Wednesday was to be a day of action.
I went to bed Tuesday night feeling proud of my son, who the next morning would be participating in the planned school protests of gun violence. But as I scrolled my Twitter feed one last time before shutting off the lights, I learned that it also would be a day of loss.
Stephen Hawking, perhaps the greatest mind of our time, was gone.
For STEM kids, the loss will be felt especially hard. My 11-year-old, upon hearing the news, was devastated. “There goes one of my lifelong dreams!” he exclaimed through his tears. A budding scientist and space enthusiast, he had read all of Hawking’s children’s books, watched documentaries about his life and studied his theories. He hoped to one day meet him and even dreamed of one day working by Hawking’s side.
“I want to make this more of a happy thing than a sad thing,” my son said after processing the loss with his dad. But how could I help him do that? I asked therapists and educators how parents can help kids turn their grief into inspiration and action. Here are their suggestions.
Talk to kids about overcoming obstacles. Even after being told that he had only a few years to live, Hawking persevered despite his physical disabilities. Gayle Evans, a lecturer in science education at the University of Florida, encourages families to consider the challenges Hawking overcame each day as “an inspiration to all of us to keep on working even in the face of seemingly insurmountable obstacles.” When Evans spoke with her sons about Hawking’s death, she says, they focused not on the sadness, but on “all of the amazing contributions he was able to make while living on this borrowed time and feeling grateful that he lived a long and full life as a brilliant leader in scientific inquiry.”
Use Hawking’s work to remind kids that science isn’t just important, it is interesting — and cool. “Stephen Hawking was a pop-culture physicist,” said Tonya Bervaldi-Camaratta, a seventh-grade science teacher at Howard Bishop Middle School in Gainesville, Fla. “He was iconically recognizable because of his disability, but also because he was able to transcend pop culture.” Many of his books were geared toward children. “He made kids feel that being a scientist — even a physicist — was important, interesting and cool,” she said.
Create something together to honor Hawking’s memory. “Ritual, across culture and time, is a part of our healing during the grief process,” said Lisa Zucker, a licensed clinical social worker and a grief expert. When we lose someone we don’t know personally, “it becomes even more important to engage in ritual we create for ourselves since attending the funeral is not an option,” she said. Kids can do this by writing letters about how Hawking inspired them, or by starting a STEM club in Hawking’s honor. “It is helpful to draw a comparison for how Hawking lived his life to how a person can process his passing — it doesn’t always have to be easy, and sometimes it will be downright sad,” Zucker said.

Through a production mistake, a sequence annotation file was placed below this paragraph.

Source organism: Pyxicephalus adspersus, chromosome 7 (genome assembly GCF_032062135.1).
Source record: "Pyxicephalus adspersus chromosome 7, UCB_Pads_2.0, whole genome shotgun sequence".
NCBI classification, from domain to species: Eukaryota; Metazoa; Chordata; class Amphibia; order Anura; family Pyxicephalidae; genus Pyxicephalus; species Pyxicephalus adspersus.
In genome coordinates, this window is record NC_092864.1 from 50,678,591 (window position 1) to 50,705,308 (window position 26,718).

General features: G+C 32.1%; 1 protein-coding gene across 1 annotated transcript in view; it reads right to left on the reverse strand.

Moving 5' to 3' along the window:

Teach them that there is no one-size-fits-all way to experience loss. My son’s science teacher, Chloe Winant, spoke with one of her students about Hawking’s passing. “I could see a visible grief come over her. I think it’s natural to have feelings surface quickly and intensely when faced with a new loss,” she said. Winant notes that while some of us are comfortable visibly grieving, we should all be on the lookout for others who are unsure of how to process loss and ask how they feel. These individuals may not know what to say, Winant said, but we should still ask.
“Students experience grief in very unique ways depending on prior life experiences and age, as well as the reactions of those around them,” said Karen Pearson, a counselor at Stephen Foster Elementary. “Parents and teachers can best support students by allowing time to talk and process feelings and facilitating follow-up support for those students needing more individual attention.”
With the right tools, Hawking’s death can become an opportunity to inspire the next generation of thinkers.
I hope my son remembers the day not as a day of loss, but a day of action. During first period, alongside his classmates and supportive teachers, he participated in 17 minutes of silence honoring those who died at Marjory Stoneman Douglas High in Parkland, Fla. By lunchtime, he was sitting in the office of his middle school counselor talking about what he’d learned from Hawking’s life, and drawing pictures of the many ways Hawking inspired him.
If he had the chance, my son would tell Hawking that he will always be remembered as the greatest and smartest person in the world. I think if Hawking had the chance to reply, he would remind my son that while he is young, he, too, is great and smart. But right now, I will simply remind him of what Hawking has already said, and I will commend him for making it a day of action: “Remember to look up at the stars and not down at your feet. Try to make sense of what you see and wonder about what makes the universe exist. Be curious. And however difficult life may seem, there is always something you can do and succeed at. It matters that you don’t just give up.”
Stacey Steinberg is a legal skills professor at the University of Florida Levin College of Law, where she also serves as an associate director of the Center on Children and Families. She also is a writer and a photographer. To connect with Stacey, follow her on Facebook and Twitter.
An earlier version of this story gave an incorrect last name for licensed clinical social worker and grief expert Lisa Zucker. The story has been updated.